And indeed, Lucille produced the infamous Facebook pic.
Mallory’s and Amy’s eyes cut straight to Grace, and she grimaced. “Okay, so I maybe left a teensy little part out,” she admitted.
Amy took Lucille’s phone and cocked her head sideways. “What are you wearing? That’s one hell of a tiny frigging bikini. I had no idea pink polka dots were your thing.”
“Oh, for God’s sake.” Grace snatched the phone and handed it back to Lucille. “It was you. You posted this thing.”
“Well of course I did. It’s been a slow week. Nothing exciting—until you kissed the town’s favorite bachelor.” Lucille winked, snagged a cupcake, and went on her way.
Intending to do the same, Grace slid her purse on her shoulder and picked up Amy’s box of receipts. “It’s getting late.” She made a move to slide out of the booth but Amy blocked her exit with one very wicked-looking kickass boot.
“Fine.” Grace sagged back. “We kissed, okay? No big deal. And I didn’t tell you guys because I didn’t want you to make a bigger deal out of it than it is.”
“You kissed the hottest doctor in town,” Mallory said in disbelief. “Maybe the hottest doctor ever, and you don’t think it’s a big deal?”
“He kissed me,” Grace corrected, grabbing another cupcake since her exit was blocked. “And are you sure he’s the hottest doctor ever? I mean, you’ve seen Grey’s Anatomy, right?”
“Ever,” Mallory maintained, and shrugged helplessly when both Amy and Grace stared at her. “So sue me, I have a thing for late-bloomer nerds.”
Grace choked on her cupcake and it almost came out her nose. “Late-bloomer nerd? Are you kidding me?” Josh was six foot four and solidly built. He had melted dark chocolate eyes and a smile that did more for her than the cupcake she was eating, and a way of moving his big, gorgeous self that always made her clothes want to fall right off. “Nothing about him says nerd.” Nothing.
“Well, I went to school with him,” Mallory said, carefully peeling her cupcake out of its baking paper. “He hit high school at like five-five and was the scrawniest thing you’ve ever seen. He wore glasses and still couldn’t see worth shit. Oh, and he was head of the science club and got beat up by the football players unless he did their homework.”
“Damn,” Amy said, sounding impressed. “He sure turned things around for himself. I bet he enjoys his reunions, being a big-shot doctor and everything. Not to mention he looks like he could kick some serious ass if he wanted.”
“He kicks serious ass every single day,” Mallory said. “By saving lives. He raised his sister. He’s raising his son.”
“Speaking of which,” Grace said, “what happened to Toby’s mom?”
Mallory did a palms-up. “She wasn’t from around here and she didn’t stick. That’s all anyone really knows. Josh doesn’t talk about it.” She’d finished her cupcake and licked some chocolate off her thumb before concentrating on Grace. “I know you planned to just blow through Lucky Harbor and ended up staying longer than you meant to. And we’re glad about that, so very glad.” She said this with fierce affection, reaching for Grace’s hand. “Because the three of us, we give each other something.”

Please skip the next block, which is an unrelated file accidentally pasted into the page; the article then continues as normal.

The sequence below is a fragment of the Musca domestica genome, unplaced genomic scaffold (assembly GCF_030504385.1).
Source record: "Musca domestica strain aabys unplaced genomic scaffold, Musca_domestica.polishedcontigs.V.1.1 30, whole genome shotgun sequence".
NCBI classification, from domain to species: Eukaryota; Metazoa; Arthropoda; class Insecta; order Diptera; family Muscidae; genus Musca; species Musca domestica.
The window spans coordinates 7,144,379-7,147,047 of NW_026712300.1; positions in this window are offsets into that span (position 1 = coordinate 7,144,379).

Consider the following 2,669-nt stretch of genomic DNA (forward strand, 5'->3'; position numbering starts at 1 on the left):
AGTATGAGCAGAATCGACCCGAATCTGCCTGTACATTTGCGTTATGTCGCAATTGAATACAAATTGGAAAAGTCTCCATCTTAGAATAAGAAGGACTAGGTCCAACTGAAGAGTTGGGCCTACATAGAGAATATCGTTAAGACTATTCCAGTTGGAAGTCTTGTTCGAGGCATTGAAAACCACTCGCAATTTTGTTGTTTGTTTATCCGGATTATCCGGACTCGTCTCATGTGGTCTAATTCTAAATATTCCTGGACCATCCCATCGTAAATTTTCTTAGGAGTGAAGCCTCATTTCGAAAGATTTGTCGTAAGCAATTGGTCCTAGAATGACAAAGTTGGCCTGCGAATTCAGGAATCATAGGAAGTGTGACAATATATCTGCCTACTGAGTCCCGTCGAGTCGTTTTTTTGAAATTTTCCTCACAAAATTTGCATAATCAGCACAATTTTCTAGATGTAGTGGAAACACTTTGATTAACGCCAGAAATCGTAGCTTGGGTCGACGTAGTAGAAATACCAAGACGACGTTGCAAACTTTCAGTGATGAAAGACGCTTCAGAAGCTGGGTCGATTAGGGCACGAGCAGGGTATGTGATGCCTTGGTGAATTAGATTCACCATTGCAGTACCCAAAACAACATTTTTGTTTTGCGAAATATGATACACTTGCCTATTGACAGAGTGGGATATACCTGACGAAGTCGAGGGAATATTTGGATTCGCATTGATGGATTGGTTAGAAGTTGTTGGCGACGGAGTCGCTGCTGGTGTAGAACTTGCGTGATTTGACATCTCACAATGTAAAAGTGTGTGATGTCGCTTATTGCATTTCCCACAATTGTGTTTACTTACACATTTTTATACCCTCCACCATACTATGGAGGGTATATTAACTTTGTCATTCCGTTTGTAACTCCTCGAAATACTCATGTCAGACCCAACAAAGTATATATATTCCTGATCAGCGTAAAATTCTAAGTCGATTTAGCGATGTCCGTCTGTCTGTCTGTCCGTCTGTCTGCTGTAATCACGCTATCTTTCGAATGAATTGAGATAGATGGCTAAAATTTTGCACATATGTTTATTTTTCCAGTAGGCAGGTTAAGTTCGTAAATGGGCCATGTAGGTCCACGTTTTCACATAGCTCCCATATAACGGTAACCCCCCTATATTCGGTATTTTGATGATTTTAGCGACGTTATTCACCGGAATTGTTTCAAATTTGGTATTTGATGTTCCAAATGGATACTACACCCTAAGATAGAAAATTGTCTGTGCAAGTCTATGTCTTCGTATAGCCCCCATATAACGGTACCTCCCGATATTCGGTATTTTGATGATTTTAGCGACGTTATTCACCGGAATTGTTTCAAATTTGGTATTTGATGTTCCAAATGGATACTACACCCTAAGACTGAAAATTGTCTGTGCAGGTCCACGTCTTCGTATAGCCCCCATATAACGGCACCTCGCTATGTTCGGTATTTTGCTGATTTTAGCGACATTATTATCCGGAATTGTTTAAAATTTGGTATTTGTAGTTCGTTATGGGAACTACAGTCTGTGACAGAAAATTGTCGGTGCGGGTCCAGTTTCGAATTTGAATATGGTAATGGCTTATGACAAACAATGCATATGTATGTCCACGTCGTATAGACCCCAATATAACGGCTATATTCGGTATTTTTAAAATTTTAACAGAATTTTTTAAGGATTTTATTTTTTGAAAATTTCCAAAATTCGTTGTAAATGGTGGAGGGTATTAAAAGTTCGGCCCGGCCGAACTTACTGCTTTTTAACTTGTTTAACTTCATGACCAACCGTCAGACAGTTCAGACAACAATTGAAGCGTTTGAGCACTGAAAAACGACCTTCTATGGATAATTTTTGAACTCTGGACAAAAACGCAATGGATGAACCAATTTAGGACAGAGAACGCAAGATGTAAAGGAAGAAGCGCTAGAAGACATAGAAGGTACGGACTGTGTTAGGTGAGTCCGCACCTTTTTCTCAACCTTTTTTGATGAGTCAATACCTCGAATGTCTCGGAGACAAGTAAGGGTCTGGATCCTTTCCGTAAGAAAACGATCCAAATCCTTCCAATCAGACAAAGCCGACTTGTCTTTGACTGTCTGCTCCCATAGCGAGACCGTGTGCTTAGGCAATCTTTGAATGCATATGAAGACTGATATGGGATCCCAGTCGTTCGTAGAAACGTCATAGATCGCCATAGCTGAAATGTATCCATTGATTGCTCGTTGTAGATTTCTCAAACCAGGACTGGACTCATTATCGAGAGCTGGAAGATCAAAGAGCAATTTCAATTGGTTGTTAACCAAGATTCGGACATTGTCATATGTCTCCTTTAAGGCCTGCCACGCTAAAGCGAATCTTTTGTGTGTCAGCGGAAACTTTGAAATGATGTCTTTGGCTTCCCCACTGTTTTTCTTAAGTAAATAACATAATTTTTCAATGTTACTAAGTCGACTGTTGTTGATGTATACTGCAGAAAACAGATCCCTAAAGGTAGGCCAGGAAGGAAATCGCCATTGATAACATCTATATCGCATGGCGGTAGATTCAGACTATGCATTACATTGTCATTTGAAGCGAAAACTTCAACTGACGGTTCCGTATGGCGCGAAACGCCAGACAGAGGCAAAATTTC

“A hard time?” Grace asked.
“Hope,” Mallory said. “And courage. You wanted the courage to add some badly needed fun to your life. The kiss with Josh sounds like a good start to me. That’s all I’m saying. So don’t sweep it under the rug as a fluke or try to forget about it. Enjoy it.”
Grace blew out a breath. “Well, sure, cloud the issue with logic.”
Mallory smiled. “We made a pact to change our lives, and that’s what we’re doing. All of us. No man left behind.”
Grace was incredibly touched by the “we.” She’d never had siblings. Her parents had given her everything they had but they weren’t warm and fuzzy by nature. She’d had girlfriends, but they were always schoolmates or coworkers. Her relationships had always been born of circumstance.
This wasn’t the case with Amy and Mallory. They were the real deal, and better than any sisters she might have spent her childhood wishing for.
Mallory pointed at her. “I mean it!”
Grace ignored her suddenly thick throat. “It’s hard to take you seriously when you have a chocolate mustache.”
Mallory swiped it off with her forearm. “And it’s not like I saw this life of mine coming down the pike, you know. Opening up a Health Services Center, falling in love…I mean, I am so not sitting in a European sidewalk café right now, rearranging my desperately alluring miniskirt and thinking about whether it’s too early to ring up U2 or go shopping.” She grinned. “That was my secret high school fantasy. But I wouldn’t trade this for the world.” She looked at Amy. “And you changed your life too. Tell her.”